On May 21, Kendra Kingsbury of Dodge City, KS was placed under arrest following her grand jury indictment three days prior  on two counts of willful retention of national defense information. She stands accused of hoarding classified information from June 2004 through December 2017 while an FBI Intelligence Analyst within the FBI’s Kansas City Division.

Kendra Kingsbury had Access

Court records tell us how over the course of her 13 years within the Kansas City Division of the FBI she enjoyed the trust of the nation having been granted Top Secret/SCI security clearance which permitted her access to national defense and classified information. During her tenure as an analyst, she worked in various squads to include, counterintelligence, violent gangs, drug trafficking, etc.

The indictment continues how her access was not limited to simply the FBI records, but those of another government agency (believed, based on the document’s description of the agency to be the CIA. This access to classified materials by its very nature meant she had access to the classified records system and the SCIF area of the Kansas City Division.

Two important call outs from the indictment include her violating the “need to know” principle and “removal of classified documents.” The indictment provides a listing of 10 documents in support of each count of the indictment, indicative of these being an example sufficient to secure the arrest of Kingsbury and not the totality of information which she removed and hoarded at her residence. The indictment does not provide a gross number of documents purloined and stored by Kingsbury.

By way of comparison, imprisoned NSA contractor Harold Martin over the course of his 20-plus year access to classified information squirreled away more than 50 terabytes of information. He also violated the need-to-know principal by harvesting information to which he had access by not the requisite need.

In Kingsbury’s case, the indictment tells us her trove included information related to the intelligence community’s sources and methods related to counterterrorism, counterintelligence and cyber. This information included information on al Qaeda on the African continent which was provided by the OGA (CIA).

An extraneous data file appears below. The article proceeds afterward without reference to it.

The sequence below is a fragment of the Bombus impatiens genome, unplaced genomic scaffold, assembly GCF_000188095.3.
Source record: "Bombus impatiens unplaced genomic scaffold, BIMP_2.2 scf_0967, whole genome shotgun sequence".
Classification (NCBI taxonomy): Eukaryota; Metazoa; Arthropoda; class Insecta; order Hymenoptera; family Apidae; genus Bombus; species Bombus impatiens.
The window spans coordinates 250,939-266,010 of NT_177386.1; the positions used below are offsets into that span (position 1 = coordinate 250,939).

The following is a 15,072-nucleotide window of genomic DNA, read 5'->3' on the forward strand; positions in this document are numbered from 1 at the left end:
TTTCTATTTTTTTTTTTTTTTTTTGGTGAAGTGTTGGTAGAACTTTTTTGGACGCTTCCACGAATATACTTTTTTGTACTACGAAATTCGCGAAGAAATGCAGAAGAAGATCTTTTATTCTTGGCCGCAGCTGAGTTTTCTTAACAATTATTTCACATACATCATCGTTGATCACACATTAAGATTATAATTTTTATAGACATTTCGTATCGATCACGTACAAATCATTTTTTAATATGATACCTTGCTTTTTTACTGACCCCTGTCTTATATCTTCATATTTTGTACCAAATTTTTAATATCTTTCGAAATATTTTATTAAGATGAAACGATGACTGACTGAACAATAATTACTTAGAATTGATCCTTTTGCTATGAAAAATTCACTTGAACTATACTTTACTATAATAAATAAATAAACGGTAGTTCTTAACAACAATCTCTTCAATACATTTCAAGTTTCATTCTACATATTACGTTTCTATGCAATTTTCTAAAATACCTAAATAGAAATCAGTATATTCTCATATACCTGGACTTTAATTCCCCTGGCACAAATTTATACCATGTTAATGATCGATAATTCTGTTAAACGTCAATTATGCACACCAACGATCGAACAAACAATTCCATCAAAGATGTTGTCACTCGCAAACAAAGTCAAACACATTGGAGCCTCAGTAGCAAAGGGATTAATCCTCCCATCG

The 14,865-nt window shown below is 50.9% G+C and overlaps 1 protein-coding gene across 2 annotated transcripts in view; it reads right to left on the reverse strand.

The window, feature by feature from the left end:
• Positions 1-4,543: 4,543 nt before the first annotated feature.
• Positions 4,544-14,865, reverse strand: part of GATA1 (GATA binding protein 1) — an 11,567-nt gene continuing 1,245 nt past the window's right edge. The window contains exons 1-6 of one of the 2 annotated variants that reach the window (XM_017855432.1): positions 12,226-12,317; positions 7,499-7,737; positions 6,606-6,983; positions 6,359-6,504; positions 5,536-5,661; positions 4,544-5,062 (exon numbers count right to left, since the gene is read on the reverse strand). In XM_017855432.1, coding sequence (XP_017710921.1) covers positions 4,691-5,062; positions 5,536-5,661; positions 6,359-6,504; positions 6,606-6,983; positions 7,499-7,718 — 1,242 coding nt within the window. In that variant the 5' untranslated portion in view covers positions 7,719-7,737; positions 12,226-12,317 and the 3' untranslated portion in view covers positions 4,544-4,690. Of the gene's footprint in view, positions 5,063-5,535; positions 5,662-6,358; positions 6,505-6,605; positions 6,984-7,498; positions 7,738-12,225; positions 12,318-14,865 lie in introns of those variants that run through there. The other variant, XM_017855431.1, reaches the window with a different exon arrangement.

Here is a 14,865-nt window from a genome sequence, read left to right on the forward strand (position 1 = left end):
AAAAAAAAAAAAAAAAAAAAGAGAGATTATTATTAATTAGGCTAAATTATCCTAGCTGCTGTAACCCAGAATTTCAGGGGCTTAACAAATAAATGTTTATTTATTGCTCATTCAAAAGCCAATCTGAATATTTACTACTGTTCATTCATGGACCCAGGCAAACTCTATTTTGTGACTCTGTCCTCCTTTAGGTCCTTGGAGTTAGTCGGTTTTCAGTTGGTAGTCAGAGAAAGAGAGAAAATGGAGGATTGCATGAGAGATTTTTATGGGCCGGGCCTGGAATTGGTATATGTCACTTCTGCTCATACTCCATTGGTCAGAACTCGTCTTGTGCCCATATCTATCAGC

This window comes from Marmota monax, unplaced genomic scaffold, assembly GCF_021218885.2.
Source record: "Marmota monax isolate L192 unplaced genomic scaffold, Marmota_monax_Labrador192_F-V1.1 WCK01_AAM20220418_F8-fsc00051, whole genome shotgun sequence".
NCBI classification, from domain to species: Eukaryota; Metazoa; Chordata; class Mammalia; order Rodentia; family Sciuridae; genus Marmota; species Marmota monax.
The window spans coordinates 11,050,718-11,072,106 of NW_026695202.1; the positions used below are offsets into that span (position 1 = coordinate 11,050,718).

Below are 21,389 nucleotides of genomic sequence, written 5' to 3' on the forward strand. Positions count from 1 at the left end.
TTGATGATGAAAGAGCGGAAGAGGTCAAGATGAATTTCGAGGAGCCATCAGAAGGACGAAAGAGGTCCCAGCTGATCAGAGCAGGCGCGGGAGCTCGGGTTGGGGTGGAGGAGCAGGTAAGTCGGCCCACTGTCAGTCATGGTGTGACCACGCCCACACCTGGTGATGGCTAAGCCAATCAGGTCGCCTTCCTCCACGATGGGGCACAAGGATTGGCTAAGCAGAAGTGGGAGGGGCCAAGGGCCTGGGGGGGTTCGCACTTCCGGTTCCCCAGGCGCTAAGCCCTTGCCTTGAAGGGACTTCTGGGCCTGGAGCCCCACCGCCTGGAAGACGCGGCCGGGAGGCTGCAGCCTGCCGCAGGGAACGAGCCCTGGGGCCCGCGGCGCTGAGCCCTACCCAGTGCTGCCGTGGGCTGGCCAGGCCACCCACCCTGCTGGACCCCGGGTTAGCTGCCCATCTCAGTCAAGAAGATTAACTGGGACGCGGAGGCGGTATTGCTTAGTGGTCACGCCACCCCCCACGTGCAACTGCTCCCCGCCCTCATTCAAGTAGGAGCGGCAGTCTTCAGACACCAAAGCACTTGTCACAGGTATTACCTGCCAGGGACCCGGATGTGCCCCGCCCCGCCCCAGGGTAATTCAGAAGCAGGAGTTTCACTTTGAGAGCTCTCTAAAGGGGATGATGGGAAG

Furthermore, the type of documents included source identities, intelligence gaps vis-a-vis targets (hostile foreign intelligence services) and the technical capabilities of the FBI used to address counterintelligence and counterterrorism targets of interest.

What the FBI is saying

The Special Agent in Charge of the Kansas City Division, Timothy Langan, commented on loyalty and fidelity to nation, “Every FBI employee swears to support and defend the Constitution of the United States. With that oath comes the obligation to protect classified information from unauthorized disclosure to safeguard our national security. Kingsbury’s actions are a betrayal of trust not only to the FBI but also the American people. They can be reassured that the FBI takes any and all allegations of wrongdoing by employees with the utmost gravity and remain committed to investigating these allegations to the fullest extent.”

While Assistant Attorney General John C. Demers pointed directly to the elephant in the room, the insider threat which exists in every entity, “As an intelligence analyst for the FBI, the defendant was entrusted with access to sensitive government materials. Kingsbury is alleged to have violated our nation’s trust by stealing and retaining classified documents in her home for years. Insider threats are a significant danger to our national security, and we will continue to work relentlessly to identify, pursue and prosecute individuals who pose such a threat.”

For the FSO – Why data security rules exist.

Kingsbury’s ability to access information which she did not have a need to know is a failure of document access controls within the FBI. Granted, the capabilities to control document level access in 2021 is substantially more advanced than the period 2004-2017. Additionally, the frequency and depth of the required periodic inspections to and from the classified sections of the building did not seem to be a deterrent given she was able to steal documents for 13 years.

What the FBI, the DoJ, nor the court records tell us is why did Kingsbury hoard 13 years of classified information?

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Christopher Burgess (@burgessct) is an author and speaker on the topic of security strategy. Christopher, served 30+ years within the Central Intelligence Agency. He lived and worked in South Asia, Southeast Asia, the Middle East, Central Europe, and Latin America. Upon his retirement, the CIA awarded him the Career Distinguished Intelligence Medal, the highest level of career recognition. Christopher co-authored the book, “Secrets Stolen, Fortunes Lost, Preventing Intellectual Property Theft and Economic Espionage in the 21st Century” (Syngress, March 2008). He is the founder of securelytravel.com